I recently completed my DPhil at Oxford, submitting a thesis titled:
Cybersecurity Anthropotechnics: Social immunology, future ethics, and the digital technosphere
Here’s the abstract:
It can be argued that cybersecurity is a holistic form of security, the security enabling all other securities, given the digital realities and interconnectivities of the globe today. As the contemporary is full of technological powers and trends that are rapidly changing the world, the character of cybersecurity has profound implications. Moreover, we are in the midst of emergent digital-technical processes that are defining our futurability, that is, the cluster of potentials that shape what happens next. We therefore need a broad, inclusive perspective of this holistic security, one that sets the ground for considering cybersecurity as the basis of our societal and existential security in the world-to-come.
Building from the question ‘what is cybersecurity?’, this thesis argues that networked computing and global digitality has produced a ‘moral emergency’. It argues that cyber is always already security because these technologies provide fundamental resources and structures for defining how we ought to live, while significantly disrupting and metamorphosing our social and political lifeworlds. Much of this is currently speculative or in early development, so we must investigate how these potentials and possibilities are likely to unfold, asking questions about the effects of certain designs and desires. We therefore need a ‘general cybersecurity’ through which to consider the fundamental dynamics of this situation and, from this, how we might choose different techno-societal designs and compose alternative ways of acting to make these possible.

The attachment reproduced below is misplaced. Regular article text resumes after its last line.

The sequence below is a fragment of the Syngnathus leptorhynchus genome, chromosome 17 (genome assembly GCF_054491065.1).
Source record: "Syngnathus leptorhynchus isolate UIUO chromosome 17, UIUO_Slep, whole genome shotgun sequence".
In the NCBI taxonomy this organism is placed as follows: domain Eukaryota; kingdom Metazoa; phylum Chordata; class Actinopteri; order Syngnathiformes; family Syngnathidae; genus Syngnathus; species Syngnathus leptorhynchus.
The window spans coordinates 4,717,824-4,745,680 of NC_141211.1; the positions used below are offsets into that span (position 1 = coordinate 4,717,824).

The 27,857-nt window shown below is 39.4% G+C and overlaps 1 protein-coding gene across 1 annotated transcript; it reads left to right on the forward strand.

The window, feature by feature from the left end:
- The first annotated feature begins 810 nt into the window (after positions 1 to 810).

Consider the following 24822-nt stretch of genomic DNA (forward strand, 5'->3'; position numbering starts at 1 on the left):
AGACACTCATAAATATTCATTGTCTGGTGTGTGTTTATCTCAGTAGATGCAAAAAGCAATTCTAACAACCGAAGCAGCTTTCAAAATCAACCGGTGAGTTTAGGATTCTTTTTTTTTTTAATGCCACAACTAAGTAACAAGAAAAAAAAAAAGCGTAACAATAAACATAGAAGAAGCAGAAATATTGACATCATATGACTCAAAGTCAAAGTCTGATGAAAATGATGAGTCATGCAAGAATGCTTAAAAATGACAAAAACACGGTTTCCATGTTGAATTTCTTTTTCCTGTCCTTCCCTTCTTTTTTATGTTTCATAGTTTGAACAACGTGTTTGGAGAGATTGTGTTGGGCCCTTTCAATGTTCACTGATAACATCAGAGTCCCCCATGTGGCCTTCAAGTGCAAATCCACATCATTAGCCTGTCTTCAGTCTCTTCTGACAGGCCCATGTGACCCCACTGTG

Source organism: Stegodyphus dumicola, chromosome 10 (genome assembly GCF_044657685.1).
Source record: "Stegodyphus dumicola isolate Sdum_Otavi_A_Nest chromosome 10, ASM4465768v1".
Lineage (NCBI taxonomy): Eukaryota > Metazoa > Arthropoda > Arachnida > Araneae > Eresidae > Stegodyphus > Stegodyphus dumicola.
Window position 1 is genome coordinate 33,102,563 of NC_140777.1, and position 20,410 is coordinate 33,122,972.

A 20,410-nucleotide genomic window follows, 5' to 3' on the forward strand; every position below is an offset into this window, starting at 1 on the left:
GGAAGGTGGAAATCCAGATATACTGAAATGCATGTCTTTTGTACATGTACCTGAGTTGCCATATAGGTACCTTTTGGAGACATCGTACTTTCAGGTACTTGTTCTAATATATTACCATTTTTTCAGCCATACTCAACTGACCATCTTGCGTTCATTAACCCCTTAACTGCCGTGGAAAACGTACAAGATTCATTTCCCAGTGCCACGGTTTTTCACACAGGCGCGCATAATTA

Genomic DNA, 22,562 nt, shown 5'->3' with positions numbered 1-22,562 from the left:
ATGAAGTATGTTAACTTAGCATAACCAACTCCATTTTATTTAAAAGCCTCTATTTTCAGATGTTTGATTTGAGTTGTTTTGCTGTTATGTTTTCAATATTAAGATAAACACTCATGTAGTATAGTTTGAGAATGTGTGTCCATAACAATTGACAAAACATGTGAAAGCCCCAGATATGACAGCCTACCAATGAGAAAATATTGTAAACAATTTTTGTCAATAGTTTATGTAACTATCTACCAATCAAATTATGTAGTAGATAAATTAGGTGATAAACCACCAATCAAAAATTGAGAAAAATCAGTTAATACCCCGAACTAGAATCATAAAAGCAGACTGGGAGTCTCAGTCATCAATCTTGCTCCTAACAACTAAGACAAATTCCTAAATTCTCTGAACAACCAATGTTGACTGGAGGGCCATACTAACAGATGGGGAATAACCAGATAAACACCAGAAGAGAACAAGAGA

This is considered through the concept of ‘cybersecurity anthropotechnics’. Here, cyber means the totality of interconnected digital technologies and their effects, including our mythic relations with computers; while security means the stability, safety, and certainty of the ordering of the structures and processes of the social world. Anthropotechnics concerns the co-productivity of humans and technics, and the unavoidable spatial and symbolic technologies of self and community formation within which humans create secured domesticity. Crucially however, this is a dynamic process always in excess of itself, always causing further disruption and insecurity.
Employing a transdisciplinary approach anchored in social theory, philosophy, and cultural critique, and incorporating history, politics, and design theory, the thesis comprises a series of linked investigations that expand the concept of cybersecurity anthropotechnics. These are organized around four thematic chapters. The first concerns immunology, which draws principally on the work of Peter Sloterdijk and Bernard Stiegler to form an onto-political position concerning the formation of humanity through and with technics; the second concerns the android imaginary, looking at how technics flourish as aspects of modern social imaginaries, with particular emphasis on the figure of the android, or artificial person; the third considers the technosphere, examining the contemporary as historical period and planetary reality, and the resultant radical transformation in the possibilities for immunology; the fourth is about futurability, the politics of time, and engagements in the ‘imaginary reconstitution of society’, with the objective of designing anthropotechnical futures that prioritise human flourishing and technical health. The thesis concludes by arguing that cybersecurity anthropotechnics be seen as the grounds for fostering forms of sapiential design; creative spaces of ethical wisdom that enable the arts and techniques of living in the digital technosphere.
My thinking has developed in some interesting ways since this was completed. Primarily this has been due to being able to think ‘outside’ of the bounds of cybersecurity – I was part of the CDT Cyber Security linked to the computer science department, so I started with this question about cybersecurity and kept pulling the threads until I ran out of time and had to put a thesis together!